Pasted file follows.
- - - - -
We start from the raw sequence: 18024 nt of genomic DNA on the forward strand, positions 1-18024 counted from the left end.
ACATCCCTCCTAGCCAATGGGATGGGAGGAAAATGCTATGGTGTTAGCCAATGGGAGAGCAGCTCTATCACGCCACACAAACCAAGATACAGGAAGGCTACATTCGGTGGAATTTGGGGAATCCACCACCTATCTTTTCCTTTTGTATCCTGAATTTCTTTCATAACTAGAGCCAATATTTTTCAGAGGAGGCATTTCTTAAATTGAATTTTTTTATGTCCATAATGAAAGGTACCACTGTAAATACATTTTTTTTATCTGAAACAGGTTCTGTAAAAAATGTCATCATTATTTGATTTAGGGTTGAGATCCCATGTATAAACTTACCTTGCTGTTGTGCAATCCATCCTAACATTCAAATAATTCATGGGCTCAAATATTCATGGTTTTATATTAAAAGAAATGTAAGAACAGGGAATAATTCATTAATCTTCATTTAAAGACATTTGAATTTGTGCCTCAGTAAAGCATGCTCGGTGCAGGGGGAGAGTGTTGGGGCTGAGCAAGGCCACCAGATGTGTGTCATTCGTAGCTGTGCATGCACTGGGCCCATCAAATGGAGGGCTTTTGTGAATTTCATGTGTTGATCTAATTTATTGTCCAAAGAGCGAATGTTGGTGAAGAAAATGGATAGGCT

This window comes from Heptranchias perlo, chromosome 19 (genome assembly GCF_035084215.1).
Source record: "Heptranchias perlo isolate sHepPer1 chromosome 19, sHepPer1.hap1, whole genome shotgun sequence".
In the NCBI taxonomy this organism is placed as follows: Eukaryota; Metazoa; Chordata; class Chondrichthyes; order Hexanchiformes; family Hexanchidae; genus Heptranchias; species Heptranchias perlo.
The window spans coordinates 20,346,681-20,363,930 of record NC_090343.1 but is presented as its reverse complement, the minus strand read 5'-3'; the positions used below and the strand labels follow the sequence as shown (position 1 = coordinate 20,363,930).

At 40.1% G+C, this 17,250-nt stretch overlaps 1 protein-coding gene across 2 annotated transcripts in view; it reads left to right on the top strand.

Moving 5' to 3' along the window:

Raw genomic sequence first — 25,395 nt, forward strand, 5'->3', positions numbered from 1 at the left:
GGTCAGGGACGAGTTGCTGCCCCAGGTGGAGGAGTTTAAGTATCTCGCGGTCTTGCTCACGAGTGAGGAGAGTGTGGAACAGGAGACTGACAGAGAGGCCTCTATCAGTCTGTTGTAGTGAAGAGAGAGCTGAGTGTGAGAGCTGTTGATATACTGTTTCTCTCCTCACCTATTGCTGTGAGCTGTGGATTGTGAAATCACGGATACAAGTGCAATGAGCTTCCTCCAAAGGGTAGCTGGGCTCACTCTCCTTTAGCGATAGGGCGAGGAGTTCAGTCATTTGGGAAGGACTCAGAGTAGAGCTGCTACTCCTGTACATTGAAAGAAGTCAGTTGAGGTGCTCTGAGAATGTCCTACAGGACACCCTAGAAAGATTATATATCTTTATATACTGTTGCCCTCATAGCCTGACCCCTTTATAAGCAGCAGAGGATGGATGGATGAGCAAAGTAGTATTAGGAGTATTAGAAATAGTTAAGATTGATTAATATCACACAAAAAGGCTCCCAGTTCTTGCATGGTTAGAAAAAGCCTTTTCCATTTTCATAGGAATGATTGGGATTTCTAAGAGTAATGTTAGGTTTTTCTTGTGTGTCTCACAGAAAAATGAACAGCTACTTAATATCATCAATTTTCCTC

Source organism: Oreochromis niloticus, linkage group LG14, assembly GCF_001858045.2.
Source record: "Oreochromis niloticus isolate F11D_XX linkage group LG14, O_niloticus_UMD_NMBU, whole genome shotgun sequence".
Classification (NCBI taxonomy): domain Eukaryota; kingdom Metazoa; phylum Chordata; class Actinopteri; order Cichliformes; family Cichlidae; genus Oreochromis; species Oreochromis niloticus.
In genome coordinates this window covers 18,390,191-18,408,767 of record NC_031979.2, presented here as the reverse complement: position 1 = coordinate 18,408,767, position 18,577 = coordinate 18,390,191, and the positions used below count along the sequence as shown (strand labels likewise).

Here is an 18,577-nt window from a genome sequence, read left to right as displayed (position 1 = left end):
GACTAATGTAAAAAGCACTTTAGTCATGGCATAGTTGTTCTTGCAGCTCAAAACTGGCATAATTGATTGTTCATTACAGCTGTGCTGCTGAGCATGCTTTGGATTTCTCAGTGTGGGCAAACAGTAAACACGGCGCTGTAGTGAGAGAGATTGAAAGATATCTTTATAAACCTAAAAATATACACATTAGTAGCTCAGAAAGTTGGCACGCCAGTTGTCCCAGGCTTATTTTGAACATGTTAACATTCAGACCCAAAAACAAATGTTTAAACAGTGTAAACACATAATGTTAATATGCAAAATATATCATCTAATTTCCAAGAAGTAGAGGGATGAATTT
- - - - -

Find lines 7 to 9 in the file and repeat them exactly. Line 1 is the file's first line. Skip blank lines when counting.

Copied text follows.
At 40.1% G+C, this 17,250-nt stretch overlaps 1 protein-coding gene across 2 annotated transcripts in view; it reads left to right on the top strand.

Moving 5' to 3' along the window:

Raw genomic sequence first — 25,395 nt, forward strand, 5'->3', positions numbered from 1 at the left: